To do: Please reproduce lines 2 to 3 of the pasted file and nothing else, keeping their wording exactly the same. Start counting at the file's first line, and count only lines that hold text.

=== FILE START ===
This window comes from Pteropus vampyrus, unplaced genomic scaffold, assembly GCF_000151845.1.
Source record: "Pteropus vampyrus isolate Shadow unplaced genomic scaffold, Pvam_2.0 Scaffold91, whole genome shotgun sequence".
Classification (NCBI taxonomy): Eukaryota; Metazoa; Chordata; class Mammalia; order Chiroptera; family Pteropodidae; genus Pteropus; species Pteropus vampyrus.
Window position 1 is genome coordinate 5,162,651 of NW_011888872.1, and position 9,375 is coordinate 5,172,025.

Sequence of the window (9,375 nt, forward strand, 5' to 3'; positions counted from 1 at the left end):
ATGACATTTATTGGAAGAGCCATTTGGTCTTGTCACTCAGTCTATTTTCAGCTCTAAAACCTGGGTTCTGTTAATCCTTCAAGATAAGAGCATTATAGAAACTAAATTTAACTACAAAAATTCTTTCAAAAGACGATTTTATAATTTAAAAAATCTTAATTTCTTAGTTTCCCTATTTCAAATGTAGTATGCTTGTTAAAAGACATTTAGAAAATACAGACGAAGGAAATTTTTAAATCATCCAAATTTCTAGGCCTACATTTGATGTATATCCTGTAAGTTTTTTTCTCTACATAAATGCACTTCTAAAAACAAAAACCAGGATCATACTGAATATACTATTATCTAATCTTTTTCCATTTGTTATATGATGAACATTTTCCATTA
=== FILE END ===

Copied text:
Source record: "Pteropus vampyrus isolate Shadow unplaced genomic scaffold, Pvam_2.0 Scaffold91, whole genome shotgun sequence".
Classification (NCBI taxonomy): Eukaryota; Metazoa; Chordata; class Mammalia; order Chiroptera; family Pteropodidae; genus Pteropus; species Pteropus vampyrus.